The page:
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Abigail Osborn's brother: 'I miss my sister dearly'

Written by Teresa Boeckel and Abbey Zelko/The York Daily Record | Apr 26, 2017 5:09 AM
abby_osborn2.jpg

Abigail Osborn, right, hugs her brother Brad Stover. Osborn, a junior at Northeastern High School, died Monday after she was struck by a vehicle in a hit-and-run crash.(Photo: Submitted)

(Undated) -- About a week before her death, 16-year-old Abigail Osborn got her first car, a Chevrolet Prism.

Her brother, Brad Stover, a private first class in the Army, said he had found the car, bought it and fixed a few things on it. His parents then bought the car from him to give to Abigail.

He and Abigail met at the notary April 18 to transfer the car, and she took him to work afterward, smiling and giggling, he said. When she dropped him off, he told her to be safe and have fun. She said she would and that she loved him.

That "I love you" will never leave his mind, Stover wrote in correspondence with the York Daily Record Monday night, just hours after his sister died from injuries she suffered in a hit-and-run crash over the weekend. He said he can still hear those words.

"I miss my sister dearly, but we will see each other again," he said. "I love you Abby."

Friends and family remember Northeastern High School student Abigail Osborn as upbeat, spunky and always smiling. Abbey Zelko, York Daily Record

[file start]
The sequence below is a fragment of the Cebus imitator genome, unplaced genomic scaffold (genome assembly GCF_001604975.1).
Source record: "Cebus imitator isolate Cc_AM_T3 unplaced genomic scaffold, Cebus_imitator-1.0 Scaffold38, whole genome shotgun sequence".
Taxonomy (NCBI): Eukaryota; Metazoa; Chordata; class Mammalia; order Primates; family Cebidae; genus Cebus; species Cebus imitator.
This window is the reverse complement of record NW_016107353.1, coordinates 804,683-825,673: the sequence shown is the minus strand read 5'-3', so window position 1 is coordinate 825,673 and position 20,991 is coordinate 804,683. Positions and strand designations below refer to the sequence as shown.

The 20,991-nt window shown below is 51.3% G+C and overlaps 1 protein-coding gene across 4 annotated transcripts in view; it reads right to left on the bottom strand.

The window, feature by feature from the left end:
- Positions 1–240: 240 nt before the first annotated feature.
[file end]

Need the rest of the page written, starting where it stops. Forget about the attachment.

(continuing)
Abigail, who was a junior at Northeastern High School, had been struck by a vehicle over the weekend and left unconscious along the 3400 block of York Haven Road, near a driveway to her home, police said. Police were called to the scene around 1:04 a.m. Sunday, and she was flown to Penn State Hershey Medical Center.

Stover said the family does not know what she was doing at the time of the crash. She had been in her room when her parents went to bed earlier in the evening, and they didn't know of any plans she had to go out.

She died at the hospital on Monday afternoon. Her organs were being donated to help others, her brother said.

Police have charged David Michael Kent Jr., 24, of the first block of Susquehanna Avenue in York Haven, with accidents involving death or personal injury, failing to stop and render aid and failing to notify police about an accident.

Newberry Township Police Chief John Snyder said Tuesday that police are continuing to investigate the case. At the conclusion of the investigation, police will confer with the York County District Attorney's Office to see if the charges warrant amending.

Abigail was recently named one of the Distinguished Young Women of York County. She was a distinguished honor roll student, volunteered as a Spanish tutor and played on the high school soccer team.

Before every game, Abigail would gather the team around her and get them pumped up and ready to play, said her teammate Emma Sadowski, a Northeastern junior. She'd jump up and down, smack her fists together and talk about what the team needed to do to win.

She wasn't a captain, Sadowski said, but there's no question she was a leader. She was very aggressive, and at times, sassy on the field. As a starting midfielder and defender, she was one of the most hard-working players on the team.

"She was a role model for a lot of kids," Sadowski said. "She was very bold, and she definitely did lead us with her energy."